Fitbit aims to become the “check engine” light for the body.

… But first it needs to convince consumers that wearables are a “need-to-have” versus a “nice-to-have” product.

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Between Fitbits, Apple Watches and other “wearables,” I suspect the holiday season this year will be full of gift-giving of these and other types of interactive gadgetry.

The question is – how many of these items will still be being used by the end of the next year?

According to a recent online survey of ~9,600 consumers in the United States, the United Kingdom and Australia conducted by market research firm Gartner, many of these wearable devices will be destined for the dresser drawer.

The abandonment rate for smartwatches is expected to be ~29%, while for fitness trackers, it’s forecast to be nearly the same at ~30%.

Part of the problem is that while most people typically purchase these products for themselves, more than one-third of fitness trackers and more than a quarter of smartwatches are given as gifts.

When gadgets like these are gifted, often it’s “easy-come, easy-go.”

The Fitbit company knows about these dynamics all-too well. According to an article earlier this month in The Wall Street Journal, the company is struggling to develop its next generation of products and to attract new users.

While that’s going on, for this holiday season, Fitbit’s sales are forecast to grow only in the 2% to 5% range, as compared to double-digit increases in prior quarters.

Essentially, what Fitbit and other brands need to do is to move consumers to start considering wearables as “need-to-have” rather than “nice to have” products — and to avoid the dreaded “fad” moniker (as in “for-a-day”).

This imperative helps explain Fitbit’s attempts to position its products as ones that measure long-term health conditions rather than being simply fitness trackers.

The notion is that physicians could start prescribing Fitbit devices to track patients’ vital signs in heart health, or physical therapists doing the same to help monitor their patients’ at-home exercise routines.

Fitbit is also working on developing trackers that can detect and diagnose long-term health conditions. To that end, what’s critical is to come up with defining functions that other gadgets can’t perform.

Otherwise, consumers are less likely to be interested — figuring that they can get the same kind of functionality out of other devices they already own.

In the meantime, look for wearables to be under the tree this holiday season … and then for many of them to be stuffed in a drawer someplace by next summer.

Are wearable devices wearing out their welcome?

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So-called “wearable” interactive devices – products like Fitbit and Apple Watch – aren’t exactly new. In some cases, they’ve been in the market in a pretty big way for several years now.  Plenty of them are being produced and are readily available from popular retailers.

And plenty of consumers have tried them, too. Forrester Research has found that about one in five U.S. consumers (~21%) used some form of wearable product in 2015.

That sounds pretty decent … until you discover that in similar consumer research conducted this year, the percentage of consumers who use wearables has actually declined to ~14%.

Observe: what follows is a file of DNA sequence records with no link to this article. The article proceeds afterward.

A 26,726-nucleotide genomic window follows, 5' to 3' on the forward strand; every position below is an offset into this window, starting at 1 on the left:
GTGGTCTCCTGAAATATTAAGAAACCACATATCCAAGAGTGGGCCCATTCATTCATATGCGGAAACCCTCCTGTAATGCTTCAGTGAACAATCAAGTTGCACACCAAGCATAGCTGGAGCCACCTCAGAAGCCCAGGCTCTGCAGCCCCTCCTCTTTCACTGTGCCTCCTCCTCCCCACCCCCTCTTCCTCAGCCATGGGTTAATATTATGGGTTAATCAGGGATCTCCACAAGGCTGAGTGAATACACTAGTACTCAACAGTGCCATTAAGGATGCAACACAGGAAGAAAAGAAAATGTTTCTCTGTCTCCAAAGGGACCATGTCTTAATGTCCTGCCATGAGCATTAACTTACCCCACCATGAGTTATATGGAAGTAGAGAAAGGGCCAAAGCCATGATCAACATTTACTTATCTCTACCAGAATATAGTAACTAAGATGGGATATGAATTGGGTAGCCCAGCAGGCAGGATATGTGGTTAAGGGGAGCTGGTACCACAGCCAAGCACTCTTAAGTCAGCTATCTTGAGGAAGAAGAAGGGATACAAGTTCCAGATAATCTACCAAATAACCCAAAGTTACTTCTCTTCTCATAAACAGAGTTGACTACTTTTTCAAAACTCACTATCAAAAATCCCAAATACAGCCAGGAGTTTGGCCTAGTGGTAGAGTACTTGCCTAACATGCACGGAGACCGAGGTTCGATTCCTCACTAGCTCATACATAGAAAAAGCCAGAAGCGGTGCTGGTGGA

The findings are part of Forrester’s annual State of Consumers & Technology Benchmark research. The research involves online surveys of a large group of ~60,000 U.S. adults age 18 and over, as well as an additional 6,000 Canadian respondents.

Not surprisingly, the demographic group most likely to be users of wearables are Gen Y’ers – people ages 28 to 36 years old. Within this group, about three-fourths report that they have ever used a wearable device … but only ~28% report that they are using one or more this year.

Forrester’s research found the same trend in Gen Z (respondents between 18 and 27 years old), where ~26% have used wearable devices in the past, but only ~15% are doing so currently.

The question is … does this mean that wearables are merely a passing fad? Or is it more a situation where the wearable technology isn’t delivering on consumer expectations?

The Forrester research points to the latter explanation. Gina Fleming, leader of Forrester’s marketing data science work team, put it this way:

“Younger consumers tend to have the highest expectations for technology and for companies. They tried these devices, and oftentimes it didn’t meet their expectations in their current use case.  Young consumers tend to be early adopters, but are also fast to move on if they’re not satisfied.”

One interesting finding of the survey is that among the older cohorts – respondents over the age of 36 – their usage has increased in the past year rather than decreased as was found with younger respondents.

Among the respondents who currently use at least one wearable device, there are no real surprises in which ones are the most popular, with Fitbit and Apple Watch heading the list:

  • Fitbit: Used by ~40% of all current wearable device users
  • Apple Watch: ~32%
  • Samsung Galaxy Gear: ~27%
  • Microsoft Band: ~21%
  • Sony SmartBand: ~19%
  • Pebble Smart Watch: ~17%

Looking to the future, although marketers of wearable devices might be happy to see positive trends among older consumers, the usage levels in broad terms tend to be significantly lower than with younger consumers.

It’s within that younger group where the high degree of “churn” appears to offer the biggest opportunities – as well as risks – for wearable device purveyors.

What about your own personal experiences with wearables? Have you found yourself using wearable devices less today than a year ago?  And if so, why?